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Street capitalBlack cannabis dealers in a white welfare state$
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Sveinung Sandberg

Print publication date: 2011

Print ISBN-13: 9781847421203

Published to University Press Scholarship Online: March 2012

DOI: 10.1332/policypress/9781847421203.001.0001

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date: 18 August 2017

Marginalisation and resistance

Marginalisation and resistance

Chapter:
(p.52) (p.53) Four Marginalisation and resistance
Source:
Street capital
Author(s):

Sveinung Sandberg

Willy Pedersen

Publisher:
Policy Press
DOI:10.1332/policypress/9781847421203.003.0004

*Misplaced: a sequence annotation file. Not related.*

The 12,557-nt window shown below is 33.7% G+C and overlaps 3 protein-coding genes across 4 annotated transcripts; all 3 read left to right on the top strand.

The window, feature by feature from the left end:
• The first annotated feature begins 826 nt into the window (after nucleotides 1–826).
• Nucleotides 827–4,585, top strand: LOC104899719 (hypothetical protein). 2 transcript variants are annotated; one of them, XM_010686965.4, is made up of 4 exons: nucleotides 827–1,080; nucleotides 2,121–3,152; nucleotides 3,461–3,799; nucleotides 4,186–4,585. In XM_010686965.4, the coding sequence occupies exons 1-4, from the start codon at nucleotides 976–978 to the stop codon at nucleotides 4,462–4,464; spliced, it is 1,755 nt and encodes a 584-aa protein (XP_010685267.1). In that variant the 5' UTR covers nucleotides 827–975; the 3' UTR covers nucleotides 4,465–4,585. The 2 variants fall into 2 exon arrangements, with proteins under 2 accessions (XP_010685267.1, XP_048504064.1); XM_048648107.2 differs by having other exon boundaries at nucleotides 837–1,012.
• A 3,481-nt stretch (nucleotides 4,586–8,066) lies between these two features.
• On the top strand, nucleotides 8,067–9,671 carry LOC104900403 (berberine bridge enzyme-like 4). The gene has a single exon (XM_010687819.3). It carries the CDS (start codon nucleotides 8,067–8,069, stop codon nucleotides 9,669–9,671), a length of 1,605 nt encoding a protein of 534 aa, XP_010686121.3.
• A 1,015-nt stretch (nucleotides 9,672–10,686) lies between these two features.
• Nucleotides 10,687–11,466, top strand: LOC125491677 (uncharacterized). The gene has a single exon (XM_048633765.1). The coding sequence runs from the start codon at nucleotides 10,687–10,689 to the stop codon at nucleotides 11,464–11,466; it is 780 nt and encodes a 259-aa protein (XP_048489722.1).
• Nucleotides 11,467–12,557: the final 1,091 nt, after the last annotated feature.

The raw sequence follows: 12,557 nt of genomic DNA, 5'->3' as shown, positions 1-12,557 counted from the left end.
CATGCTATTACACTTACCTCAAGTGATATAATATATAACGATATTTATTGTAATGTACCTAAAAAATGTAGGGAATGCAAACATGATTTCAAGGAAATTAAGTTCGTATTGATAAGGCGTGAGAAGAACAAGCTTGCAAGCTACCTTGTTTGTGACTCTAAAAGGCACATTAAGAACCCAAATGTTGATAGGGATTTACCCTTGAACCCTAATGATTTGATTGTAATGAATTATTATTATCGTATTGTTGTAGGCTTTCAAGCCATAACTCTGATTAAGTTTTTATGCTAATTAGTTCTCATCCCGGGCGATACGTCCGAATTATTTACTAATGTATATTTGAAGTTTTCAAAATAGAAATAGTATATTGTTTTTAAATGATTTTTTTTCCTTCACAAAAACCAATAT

This chapter identifies how experiences at school, in the job market, with racism, and as refugees are important to understanding why the young men ended up dealing drugs at The River. In addition, it shows how many of them developed strong subcultural identities over time. The chapter notes that as ‘foreigners’, the young men capitalised on a kind of ‘otherness’, and from a subordinate position they developed counter-strategies. It explains that these strategies built self-confidence and ethnic pride, which, however, also reinforced processes of marginalisation.

Keywords:   school, job market, racism, refugees, dealing drugs, The River, subcultural identities, foreigners, marginalisation

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